Incumbent president Klaus Iohannis has been facing increasing pressure over his refusal to meet challenger Viorica Dancila in a debate prior to the second round of presidential elections. Iohannis, who rejected all offers to confront other candidates prior to the second round, said he saw no point in a debate versus Dancila this time around either.

Klaus Iohannis cu Viorica DancilaFoto:
  • UPDATE Later on Tuesday, President Iohannis resisted pressure by writing in a Facebook post that there could be no debate with the candidate of a party which "has governed against the Romanian people for 3 years". He said he was ready for dialogue with citizens, journalists and the civil society.

Iohannis and Dancila will face off in the second round of elections within two weeks, after they came first and second respectively in the first round of the presidential poll last weekend.

Iohannis is seen as a clear favorite against Dancila, whose Social Democratic Party (PSD)-led government of the past two years years has caused massive unrest, especially with its policies on justice affairs.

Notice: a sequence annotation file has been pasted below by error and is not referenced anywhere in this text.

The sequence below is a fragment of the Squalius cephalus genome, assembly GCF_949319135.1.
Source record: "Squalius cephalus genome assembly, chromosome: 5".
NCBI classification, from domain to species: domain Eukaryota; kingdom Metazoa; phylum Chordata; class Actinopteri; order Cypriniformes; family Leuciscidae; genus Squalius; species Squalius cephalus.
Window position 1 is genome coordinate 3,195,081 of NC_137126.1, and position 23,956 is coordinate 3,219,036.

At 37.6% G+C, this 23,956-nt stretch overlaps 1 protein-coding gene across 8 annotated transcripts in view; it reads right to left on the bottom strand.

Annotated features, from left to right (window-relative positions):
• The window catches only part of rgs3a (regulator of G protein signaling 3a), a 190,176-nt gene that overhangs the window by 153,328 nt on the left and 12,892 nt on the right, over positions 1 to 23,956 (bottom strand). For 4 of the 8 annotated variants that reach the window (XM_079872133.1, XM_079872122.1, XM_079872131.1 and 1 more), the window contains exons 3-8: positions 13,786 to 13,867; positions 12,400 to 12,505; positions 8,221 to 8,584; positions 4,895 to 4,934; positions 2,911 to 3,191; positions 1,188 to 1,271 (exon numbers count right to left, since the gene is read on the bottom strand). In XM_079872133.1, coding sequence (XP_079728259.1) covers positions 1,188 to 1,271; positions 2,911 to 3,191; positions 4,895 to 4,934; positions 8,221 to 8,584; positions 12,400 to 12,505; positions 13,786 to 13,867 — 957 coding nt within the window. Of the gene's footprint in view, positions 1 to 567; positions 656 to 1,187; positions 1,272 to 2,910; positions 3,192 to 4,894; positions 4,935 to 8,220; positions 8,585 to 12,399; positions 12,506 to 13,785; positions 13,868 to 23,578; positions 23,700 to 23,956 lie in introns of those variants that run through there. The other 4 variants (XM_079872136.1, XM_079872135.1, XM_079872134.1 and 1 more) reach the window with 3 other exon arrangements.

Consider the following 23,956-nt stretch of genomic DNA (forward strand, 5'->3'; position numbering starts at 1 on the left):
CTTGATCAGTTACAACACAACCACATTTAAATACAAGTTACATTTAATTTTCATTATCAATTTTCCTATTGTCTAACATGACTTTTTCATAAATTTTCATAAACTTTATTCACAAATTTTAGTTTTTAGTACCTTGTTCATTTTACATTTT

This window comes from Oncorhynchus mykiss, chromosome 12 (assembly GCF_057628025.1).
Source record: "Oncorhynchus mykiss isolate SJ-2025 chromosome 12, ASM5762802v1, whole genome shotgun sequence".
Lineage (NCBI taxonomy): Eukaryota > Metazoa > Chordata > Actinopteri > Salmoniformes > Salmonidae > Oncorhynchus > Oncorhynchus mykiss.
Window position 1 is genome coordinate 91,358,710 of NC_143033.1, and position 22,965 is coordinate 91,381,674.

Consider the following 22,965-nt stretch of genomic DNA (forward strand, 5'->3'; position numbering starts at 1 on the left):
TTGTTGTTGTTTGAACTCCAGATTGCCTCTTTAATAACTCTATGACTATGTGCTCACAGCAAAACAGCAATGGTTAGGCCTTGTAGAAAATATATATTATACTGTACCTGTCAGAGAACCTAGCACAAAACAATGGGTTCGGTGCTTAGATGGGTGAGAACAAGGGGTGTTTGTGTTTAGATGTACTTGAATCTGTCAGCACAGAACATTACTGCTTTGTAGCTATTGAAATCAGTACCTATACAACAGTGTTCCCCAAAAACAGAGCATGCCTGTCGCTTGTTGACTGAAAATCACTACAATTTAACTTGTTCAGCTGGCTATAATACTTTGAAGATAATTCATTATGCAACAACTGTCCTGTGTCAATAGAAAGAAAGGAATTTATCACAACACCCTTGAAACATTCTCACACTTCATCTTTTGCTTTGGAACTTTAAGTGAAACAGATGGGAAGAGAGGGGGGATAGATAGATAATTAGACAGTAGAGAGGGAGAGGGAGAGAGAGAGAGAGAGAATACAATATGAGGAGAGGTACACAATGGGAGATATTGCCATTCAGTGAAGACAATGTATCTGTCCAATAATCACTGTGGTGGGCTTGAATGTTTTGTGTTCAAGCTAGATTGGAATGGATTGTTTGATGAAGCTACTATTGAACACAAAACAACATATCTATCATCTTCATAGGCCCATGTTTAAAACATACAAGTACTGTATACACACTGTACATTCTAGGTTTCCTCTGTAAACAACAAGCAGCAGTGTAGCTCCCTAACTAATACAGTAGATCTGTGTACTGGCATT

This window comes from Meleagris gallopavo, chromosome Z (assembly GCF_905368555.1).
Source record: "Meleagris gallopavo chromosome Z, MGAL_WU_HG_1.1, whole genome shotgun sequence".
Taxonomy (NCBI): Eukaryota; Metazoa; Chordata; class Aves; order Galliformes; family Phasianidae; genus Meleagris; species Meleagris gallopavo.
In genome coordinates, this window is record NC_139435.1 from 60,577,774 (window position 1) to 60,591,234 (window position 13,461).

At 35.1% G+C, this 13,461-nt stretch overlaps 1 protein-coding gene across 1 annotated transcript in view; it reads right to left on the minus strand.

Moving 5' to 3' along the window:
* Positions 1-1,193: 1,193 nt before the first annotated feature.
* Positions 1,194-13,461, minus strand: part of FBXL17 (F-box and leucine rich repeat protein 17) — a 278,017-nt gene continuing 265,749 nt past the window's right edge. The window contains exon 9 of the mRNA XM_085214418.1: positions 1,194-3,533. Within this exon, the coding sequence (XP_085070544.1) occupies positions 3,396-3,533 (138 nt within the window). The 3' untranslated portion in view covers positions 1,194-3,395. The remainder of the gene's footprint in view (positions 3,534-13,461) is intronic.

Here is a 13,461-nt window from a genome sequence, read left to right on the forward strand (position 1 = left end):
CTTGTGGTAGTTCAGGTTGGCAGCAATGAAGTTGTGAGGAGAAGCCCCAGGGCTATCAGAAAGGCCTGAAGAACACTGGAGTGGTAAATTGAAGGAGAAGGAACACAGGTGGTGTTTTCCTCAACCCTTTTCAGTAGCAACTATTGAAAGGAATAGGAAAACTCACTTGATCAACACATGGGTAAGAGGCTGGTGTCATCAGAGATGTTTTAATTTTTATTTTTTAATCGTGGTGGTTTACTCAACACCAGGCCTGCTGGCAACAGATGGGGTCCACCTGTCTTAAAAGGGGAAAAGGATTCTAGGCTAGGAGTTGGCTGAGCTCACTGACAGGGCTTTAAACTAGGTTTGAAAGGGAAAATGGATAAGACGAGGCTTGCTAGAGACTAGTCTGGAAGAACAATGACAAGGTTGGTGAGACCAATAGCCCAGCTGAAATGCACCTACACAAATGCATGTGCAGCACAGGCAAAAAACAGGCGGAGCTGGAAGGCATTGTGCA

Iohannis' camp has insisted that a debate with Dancila would bring nothing new to the table.

But calls by Dancila herself for him to not shy away from confrontation are now joined by calls by analysts, voters and media commenters, who point to Iohannis' democratic "duty" to show up and answer questions from rivals and the electorate.

At least one academic institution also offered to host a debate - given that both candidates used to be teachers in their cities of Sibiu (Iohannis) and Videle (Dancila).

And on Tuesday people dug up statements made by Iohannis himself in 2014 when he was first elected president. At the time, his rival Victor Ponta, seen as a favorite, refused initially to join a debate, prompting Iohannis to accuse him of "arrogance".

Also on Tuesday, Ludovic Orban, the new prime minister and the leader of the Liberal (PNL) party, who backs Iohannis for Presidency, offered to face Dancila in a debate himself, to discuss the "disaster" she left behind when her government was dismissed in a censure motion last month.